It should go without saying that John Cale’s solo oeuvre is an essential for Velvet Underground fans unsatisfied with a measly four albums. But it seems like it needs to get said again and again, given that Lou and Nico usually take all the glamour and the glory. Helen of Troy is an essential album and definitely the place to start. Cale himself was not pleased with the album, a cause of contention between him and his handlers at Island Records.
It could have been a great album. I came back from finishing Patti Smith‘s Horses and had three days to finish Helen of Troy before I went on Italian tour. I was spending eighteen hours a day in the studio. When I got back, I found the record company had gone ahead and released what amounted to demo tapes. The trouble was that Island had their own ideas of what that album should sound like. They wanted to include songs I don’t particularly like, but it was also an impertinent assumption on my part that I was capable of managing myself. My determination to have Helen of Troy the way I did was not really fair to Island or my management, especially at a time when Island was losing its percentage of the market, which was making everybody very paranoid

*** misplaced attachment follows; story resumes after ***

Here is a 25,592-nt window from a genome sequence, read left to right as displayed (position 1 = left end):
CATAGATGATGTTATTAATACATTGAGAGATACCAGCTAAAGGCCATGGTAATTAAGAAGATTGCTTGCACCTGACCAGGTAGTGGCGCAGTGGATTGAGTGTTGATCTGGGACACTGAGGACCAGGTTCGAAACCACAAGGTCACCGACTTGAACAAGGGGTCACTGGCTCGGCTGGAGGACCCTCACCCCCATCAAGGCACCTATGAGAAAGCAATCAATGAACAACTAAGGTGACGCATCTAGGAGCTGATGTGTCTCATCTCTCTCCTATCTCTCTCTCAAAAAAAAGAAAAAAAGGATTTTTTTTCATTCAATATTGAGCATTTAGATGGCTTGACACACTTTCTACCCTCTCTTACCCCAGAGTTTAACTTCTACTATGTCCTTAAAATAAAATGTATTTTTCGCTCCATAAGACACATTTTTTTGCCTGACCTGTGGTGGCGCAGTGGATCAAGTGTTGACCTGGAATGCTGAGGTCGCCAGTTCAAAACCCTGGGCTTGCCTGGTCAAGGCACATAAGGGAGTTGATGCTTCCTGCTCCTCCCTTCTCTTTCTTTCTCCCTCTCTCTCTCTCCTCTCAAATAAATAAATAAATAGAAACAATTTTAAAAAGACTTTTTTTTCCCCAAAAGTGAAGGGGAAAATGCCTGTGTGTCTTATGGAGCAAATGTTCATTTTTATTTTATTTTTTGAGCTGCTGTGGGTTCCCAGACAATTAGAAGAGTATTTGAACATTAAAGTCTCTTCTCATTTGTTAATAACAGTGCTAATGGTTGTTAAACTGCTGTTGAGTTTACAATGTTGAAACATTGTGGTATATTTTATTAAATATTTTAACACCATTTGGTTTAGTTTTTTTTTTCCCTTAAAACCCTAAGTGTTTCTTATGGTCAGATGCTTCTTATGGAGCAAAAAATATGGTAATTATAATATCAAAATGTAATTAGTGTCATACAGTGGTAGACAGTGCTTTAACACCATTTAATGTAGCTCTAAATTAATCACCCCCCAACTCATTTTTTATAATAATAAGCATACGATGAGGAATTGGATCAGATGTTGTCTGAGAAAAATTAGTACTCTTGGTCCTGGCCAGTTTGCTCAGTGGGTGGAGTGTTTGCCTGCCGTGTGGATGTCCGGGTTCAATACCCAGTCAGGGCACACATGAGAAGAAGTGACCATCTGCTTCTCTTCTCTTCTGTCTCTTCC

While I sympathize with the artist’s need to put their art out on their own terms, it seems like the album is pretty damn perfect the way it was released and that Cale was just picking scabs as a matter of principle more than anything else. (On a side note, as the age of the record label comes to a close, these kinds of kerfluffles seem increasingly quaint and old timey to our eyes.) Cale has soldiered through the decades, enjoying a consistently eccentric if not outstandingly lucrative career with integrity fully intact. Helen of Troy showcases him in all his glory, being at times fiercely weird and then turning beautiful. This track is one of the more dramatic, as befits an album opener.